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Wild Teaching

30 Sep 2016

Written by

We continue this week in central Greece. Edlumino qualified teachers are working in a camp with a Yazidi community. The Yazidi people have suffered very considerably as they are not Muslim and so have been targeted particularly harshly by Daesh (ISIS). 

 

There are about 100 school age children in the camp and they are our immediate focus for education. It is extremely difficult to run educational programmes in a refugee camp unless there is a simultaneous and co-extensive provision for non school age children. This was a problem in France and is already apparent as a problem here in Greece. In order to get a sharp distinction between 6 and 7 year olds for school, we need an alternative provision for the 3, 4 and 5 year olds. Otherwise what ends up happening is that the pre-school children undermine education. When that happens, despite the best intentions of a teacher, an educational class can rapidly degenerate into child minding activities. Similarly we are often unable to recruit teenage girls consistently into classes unless there is an alternative provision for the babies and toddlers which they are otherwise looking after. 

 

Edlumino does not try to run pre-school activities. We are qualified teachers providing teaching and so we always try to work with other organisations which can provide the essential childrens’ activities which enable us to then focus on providing education.

 

What we have found in our first week is a very mixed picture of the non educational childrens provision in the camp. An absolutely essential aspect of it is that it has to run at the same time as the educational provision. But that is not yet happening. There is a pre-school provision in the mornings but it starts after education begins. There is no pre-school provision in the afternoon at all, so educational provision in that slot is already apparent as a problem. Pre-school provision then picks up again at the end of the day, when educational provision is supposed to have stopped. All in all the lack of coordination between non educational pre-school and education is a potentially big problem which needs an urgent solution.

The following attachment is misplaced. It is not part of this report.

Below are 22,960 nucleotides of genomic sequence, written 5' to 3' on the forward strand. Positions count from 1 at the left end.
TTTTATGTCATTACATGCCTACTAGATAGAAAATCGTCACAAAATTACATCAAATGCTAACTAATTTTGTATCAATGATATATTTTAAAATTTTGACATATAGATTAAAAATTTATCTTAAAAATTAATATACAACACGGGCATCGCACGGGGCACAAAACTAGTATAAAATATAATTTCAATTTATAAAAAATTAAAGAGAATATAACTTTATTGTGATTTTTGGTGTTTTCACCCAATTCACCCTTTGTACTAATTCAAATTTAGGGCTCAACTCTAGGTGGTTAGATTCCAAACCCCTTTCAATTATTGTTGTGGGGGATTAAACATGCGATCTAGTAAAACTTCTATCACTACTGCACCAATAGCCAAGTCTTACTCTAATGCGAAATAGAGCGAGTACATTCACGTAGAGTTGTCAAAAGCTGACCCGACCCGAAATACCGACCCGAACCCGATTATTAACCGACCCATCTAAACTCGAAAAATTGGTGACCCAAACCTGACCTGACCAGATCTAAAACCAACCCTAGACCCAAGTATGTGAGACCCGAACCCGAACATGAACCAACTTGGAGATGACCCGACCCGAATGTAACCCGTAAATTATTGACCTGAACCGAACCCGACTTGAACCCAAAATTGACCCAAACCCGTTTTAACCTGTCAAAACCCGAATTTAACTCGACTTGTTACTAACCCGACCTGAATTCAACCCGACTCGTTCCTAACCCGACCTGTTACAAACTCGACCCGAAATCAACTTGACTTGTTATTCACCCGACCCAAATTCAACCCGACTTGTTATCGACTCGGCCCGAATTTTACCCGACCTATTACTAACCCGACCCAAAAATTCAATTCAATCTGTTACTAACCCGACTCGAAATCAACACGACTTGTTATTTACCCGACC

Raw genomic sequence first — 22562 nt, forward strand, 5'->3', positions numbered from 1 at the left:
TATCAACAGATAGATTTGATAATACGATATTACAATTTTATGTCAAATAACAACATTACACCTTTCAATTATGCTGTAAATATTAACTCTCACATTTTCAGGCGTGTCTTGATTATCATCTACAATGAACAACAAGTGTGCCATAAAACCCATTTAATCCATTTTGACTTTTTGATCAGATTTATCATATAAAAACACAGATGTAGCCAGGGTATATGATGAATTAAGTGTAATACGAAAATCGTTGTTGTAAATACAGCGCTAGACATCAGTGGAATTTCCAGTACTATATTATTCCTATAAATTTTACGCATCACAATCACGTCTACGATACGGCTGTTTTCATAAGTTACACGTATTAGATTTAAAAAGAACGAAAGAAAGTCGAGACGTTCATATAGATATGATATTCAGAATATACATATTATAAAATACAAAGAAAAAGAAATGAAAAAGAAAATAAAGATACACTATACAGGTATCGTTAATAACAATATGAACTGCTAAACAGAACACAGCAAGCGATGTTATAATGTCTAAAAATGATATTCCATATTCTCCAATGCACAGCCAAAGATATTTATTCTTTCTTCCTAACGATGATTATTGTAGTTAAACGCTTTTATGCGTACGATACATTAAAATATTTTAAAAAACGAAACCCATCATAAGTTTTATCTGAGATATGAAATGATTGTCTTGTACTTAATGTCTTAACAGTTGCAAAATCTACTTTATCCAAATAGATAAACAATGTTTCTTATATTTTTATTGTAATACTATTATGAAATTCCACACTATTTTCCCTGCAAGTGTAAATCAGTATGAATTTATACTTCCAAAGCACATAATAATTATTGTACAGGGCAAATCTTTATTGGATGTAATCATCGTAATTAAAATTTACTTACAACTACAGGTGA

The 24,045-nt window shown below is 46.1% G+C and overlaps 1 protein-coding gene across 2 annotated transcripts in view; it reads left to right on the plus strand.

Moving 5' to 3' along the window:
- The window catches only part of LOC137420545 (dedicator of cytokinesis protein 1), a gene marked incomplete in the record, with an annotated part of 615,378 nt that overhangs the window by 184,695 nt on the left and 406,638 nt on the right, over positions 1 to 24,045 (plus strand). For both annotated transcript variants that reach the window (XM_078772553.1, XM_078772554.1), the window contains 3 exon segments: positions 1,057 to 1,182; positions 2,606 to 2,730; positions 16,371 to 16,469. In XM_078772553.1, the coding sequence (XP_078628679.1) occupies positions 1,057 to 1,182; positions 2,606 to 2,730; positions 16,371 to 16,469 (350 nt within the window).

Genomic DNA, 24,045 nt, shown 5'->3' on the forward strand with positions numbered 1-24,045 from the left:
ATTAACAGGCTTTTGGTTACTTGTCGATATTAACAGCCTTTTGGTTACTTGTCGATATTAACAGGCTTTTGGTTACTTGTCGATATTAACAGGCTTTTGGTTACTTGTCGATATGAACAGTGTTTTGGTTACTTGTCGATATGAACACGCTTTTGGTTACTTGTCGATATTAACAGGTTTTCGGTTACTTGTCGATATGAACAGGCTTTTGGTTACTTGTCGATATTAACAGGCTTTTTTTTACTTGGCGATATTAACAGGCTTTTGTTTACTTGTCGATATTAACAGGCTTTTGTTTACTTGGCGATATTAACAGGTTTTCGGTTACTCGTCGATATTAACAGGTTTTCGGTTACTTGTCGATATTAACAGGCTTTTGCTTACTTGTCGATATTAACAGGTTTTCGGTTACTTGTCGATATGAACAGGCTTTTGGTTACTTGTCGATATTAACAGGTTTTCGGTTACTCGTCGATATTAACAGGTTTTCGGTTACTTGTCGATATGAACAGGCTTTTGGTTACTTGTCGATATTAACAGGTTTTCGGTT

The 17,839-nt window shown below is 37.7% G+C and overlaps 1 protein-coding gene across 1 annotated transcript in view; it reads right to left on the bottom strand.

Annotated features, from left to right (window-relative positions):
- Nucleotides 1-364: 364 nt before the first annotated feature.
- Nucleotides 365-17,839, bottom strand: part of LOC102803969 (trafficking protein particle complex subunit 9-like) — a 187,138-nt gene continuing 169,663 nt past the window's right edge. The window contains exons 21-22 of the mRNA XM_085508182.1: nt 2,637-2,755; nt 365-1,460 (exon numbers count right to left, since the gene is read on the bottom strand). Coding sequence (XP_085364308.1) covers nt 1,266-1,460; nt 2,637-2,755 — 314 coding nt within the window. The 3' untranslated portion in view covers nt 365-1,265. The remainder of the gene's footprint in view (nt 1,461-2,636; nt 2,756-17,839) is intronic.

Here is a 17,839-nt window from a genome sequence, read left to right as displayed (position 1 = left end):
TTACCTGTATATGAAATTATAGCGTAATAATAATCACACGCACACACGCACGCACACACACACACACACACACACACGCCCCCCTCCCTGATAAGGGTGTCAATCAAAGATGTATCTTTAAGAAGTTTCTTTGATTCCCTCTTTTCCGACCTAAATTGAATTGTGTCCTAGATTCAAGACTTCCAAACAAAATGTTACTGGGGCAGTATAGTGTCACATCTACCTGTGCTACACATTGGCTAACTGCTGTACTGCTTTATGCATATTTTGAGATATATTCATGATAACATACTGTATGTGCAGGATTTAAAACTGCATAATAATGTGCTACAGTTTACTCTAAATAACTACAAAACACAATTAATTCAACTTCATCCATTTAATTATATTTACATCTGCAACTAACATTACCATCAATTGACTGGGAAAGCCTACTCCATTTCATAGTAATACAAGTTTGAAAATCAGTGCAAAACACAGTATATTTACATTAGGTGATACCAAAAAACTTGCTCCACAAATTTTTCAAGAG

The children themselves show a very varied background. Some have clearly benefited from an education previously. Others are still struggling to know how to hold a pencil. The oldest children in particular seem very badly affected by years of displacement. Where possible we ran some diagnostic questions with children and we found teenagers unable to add, subtract or multiple and divide two digit numbers. The children are literally years behind where we would normally expect children of that age to be. Even those able to write characters from the Latin alphabet were often forming their letters wrongly and so unable to go on to learn how to join up their characters in joined up writing. This means that there is a significant degree of unlearning required for some children.

 

Other issues confronting us include the fact that there is not yet any location or facilities for educational programmes. This week we have therefore worked outside with portable whiteboards. One day we were able to use a tent, but the rest of the time we have just had to sit on the ground. We varied our morning and afternoon patches of terrain, in order to avoid the worst of the sun. It was actually too cold at times in direct shade, but uncomfortable in direct sunlight. One of the children was initially struggling to concentrate because of worries about snakes. We haven’t seen any troublesome wildlife however considerable numbers of mosquitoes are proving to be an irritant. On many levels it is a far from ideal educational situation, but in the face of serious educational need it is better to just get on and make the best of what we have. If we delay awaiting for better circumstances, they might never arise.

 

All in all the educational challenges are very considerable and we know that what we are seeing in this one camp is mirrored across Greece. At this time there are some 60,000 refugees in Greece, of which around 20,000 are school age children. There are hopes that Greek Educational Ministry will be able to begin programmes for the refugee children in the not too distant future, but at the moment there still remains considerable uncertainty.

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